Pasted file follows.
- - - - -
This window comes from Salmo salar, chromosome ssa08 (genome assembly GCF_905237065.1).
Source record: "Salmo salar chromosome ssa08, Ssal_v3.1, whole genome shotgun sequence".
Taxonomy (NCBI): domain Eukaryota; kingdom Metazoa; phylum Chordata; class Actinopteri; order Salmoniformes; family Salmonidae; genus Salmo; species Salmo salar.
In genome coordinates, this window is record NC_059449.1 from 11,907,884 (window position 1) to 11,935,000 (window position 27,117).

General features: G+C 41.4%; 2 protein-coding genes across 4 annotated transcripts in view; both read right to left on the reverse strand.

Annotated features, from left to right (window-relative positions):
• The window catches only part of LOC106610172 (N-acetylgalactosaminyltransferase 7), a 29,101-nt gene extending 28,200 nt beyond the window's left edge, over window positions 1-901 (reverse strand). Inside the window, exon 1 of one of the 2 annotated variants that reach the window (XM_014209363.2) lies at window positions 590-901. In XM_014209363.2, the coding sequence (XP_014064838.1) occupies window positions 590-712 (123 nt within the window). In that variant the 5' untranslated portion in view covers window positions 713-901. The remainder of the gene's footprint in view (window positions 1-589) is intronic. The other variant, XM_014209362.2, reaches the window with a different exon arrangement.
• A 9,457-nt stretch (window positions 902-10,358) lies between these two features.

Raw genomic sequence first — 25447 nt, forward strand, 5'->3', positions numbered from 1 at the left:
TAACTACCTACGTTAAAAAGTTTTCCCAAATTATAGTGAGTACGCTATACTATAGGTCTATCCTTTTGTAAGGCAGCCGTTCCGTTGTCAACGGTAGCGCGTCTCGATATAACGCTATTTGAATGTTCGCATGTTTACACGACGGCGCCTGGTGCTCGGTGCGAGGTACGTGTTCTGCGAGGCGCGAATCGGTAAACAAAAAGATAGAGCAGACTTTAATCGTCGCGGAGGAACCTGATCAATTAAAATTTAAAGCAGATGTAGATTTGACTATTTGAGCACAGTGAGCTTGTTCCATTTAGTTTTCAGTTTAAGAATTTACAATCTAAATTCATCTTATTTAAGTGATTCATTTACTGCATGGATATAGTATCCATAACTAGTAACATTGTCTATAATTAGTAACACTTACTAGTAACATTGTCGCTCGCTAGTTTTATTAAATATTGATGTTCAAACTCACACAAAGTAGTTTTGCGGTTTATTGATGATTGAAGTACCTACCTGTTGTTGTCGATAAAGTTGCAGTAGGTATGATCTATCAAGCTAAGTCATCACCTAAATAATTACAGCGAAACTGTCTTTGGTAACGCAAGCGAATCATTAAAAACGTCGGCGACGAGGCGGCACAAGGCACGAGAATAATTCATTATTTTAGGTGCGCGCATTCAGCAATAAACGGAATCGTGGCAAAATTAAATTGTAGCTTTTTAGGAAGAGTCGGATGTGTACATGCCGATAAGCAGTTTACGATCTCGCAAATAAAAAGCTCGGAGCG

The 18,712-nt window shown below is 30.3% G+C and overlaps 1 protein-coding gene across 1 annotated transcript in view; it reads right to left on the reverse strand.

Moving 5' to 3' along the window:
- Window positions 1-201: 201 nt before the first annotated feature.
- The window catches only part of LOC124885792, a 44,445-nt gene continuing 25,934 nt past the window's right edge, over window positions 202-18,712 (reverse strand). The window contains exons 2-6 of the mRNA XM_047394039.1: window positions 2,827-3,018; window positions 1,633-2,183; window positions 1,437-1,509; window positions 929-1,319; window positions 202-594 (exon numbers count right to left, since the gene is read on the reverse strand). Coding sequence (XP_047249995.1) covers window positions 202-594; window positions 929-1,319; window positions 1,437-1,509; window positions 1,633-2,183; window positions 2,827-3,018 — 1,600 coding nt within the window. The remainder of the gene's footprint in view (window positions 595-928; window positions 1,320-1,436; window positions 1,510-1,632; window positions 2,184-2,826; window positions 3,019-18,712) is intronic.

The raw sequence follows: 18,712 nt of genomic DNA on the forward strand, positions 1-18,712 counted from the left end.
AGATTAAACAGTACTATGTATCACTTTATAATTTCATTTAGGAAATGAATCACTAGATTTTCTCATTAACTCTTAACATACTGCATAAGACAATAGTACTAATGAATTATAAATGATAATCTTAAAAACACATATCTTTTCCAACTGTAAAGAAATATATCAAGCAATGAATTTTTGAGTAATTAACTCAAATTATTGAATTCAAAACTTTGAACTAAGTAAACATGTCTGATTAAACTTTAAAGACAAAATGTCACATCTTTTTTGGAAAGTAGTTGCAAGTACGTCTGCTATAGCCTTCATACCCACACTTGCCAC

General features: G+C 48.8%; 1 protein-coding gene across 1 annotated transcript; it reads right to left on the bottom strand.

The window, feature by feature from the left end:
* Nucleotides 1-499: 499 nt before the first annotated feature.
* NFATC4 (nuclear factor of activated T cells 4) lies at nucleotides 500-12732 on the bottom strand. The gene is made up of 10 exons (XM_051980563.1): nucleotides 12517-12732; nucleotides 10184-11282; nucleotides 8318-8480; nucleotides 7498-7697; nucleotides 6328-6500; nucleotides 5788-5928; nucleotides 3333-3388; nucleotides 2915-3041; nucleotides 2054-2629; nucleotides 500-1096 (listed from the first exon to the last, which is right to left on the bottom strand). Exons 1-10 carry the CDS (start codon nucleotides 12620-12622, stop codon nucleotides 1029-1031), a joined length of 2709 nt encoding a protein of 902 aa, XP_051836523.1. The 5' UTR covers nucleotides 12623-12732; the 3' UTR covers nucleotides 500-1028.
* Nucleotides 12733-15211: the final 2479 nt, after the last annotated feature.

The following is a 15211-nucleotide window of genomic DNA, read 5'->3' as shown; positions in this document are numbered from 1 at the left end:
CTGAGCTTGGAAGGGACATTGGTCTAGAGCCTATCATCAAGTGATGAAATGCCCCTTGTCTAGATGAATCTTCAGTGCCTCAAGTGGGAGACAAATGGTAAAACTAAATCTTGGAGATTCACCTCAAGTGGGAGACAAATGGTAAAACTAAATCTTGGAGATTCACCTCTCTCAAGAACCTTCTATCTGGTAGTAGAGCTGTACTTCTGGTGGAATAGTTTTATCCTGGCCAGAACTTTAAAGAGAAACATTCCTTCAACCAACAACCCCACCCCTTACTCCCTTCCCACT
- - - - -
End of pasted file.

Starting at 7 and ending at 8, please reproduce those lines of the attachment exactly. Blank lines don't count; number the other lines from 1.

• The window catches only part of LOC106610172 (N-acetylgalactosaminyltransferase 7), a 29,101-nt gene extending 28,200 nt beyond the window's left edge, over window positions 1-901 (reverse strand). Inside the window, exon 1 of one of the 2 annotated variants that reach the window (XM_014209363.2) lies at window positions 590-901. In XM_014209363.2, the coding sequence (XP_014064838.1) occupies window positions 590-712 (123 nt within the window). In that variant the 5' untranslated portion in view covers window positions 713-901. The remainder of the gene's footprint in view (window positions 1-589) is intronic. The other variant, XM_014209362.2, reaches the window with a different exon arrangement.
• A 9,457-nt stretch (window positions 902-10,358) lies between these two features.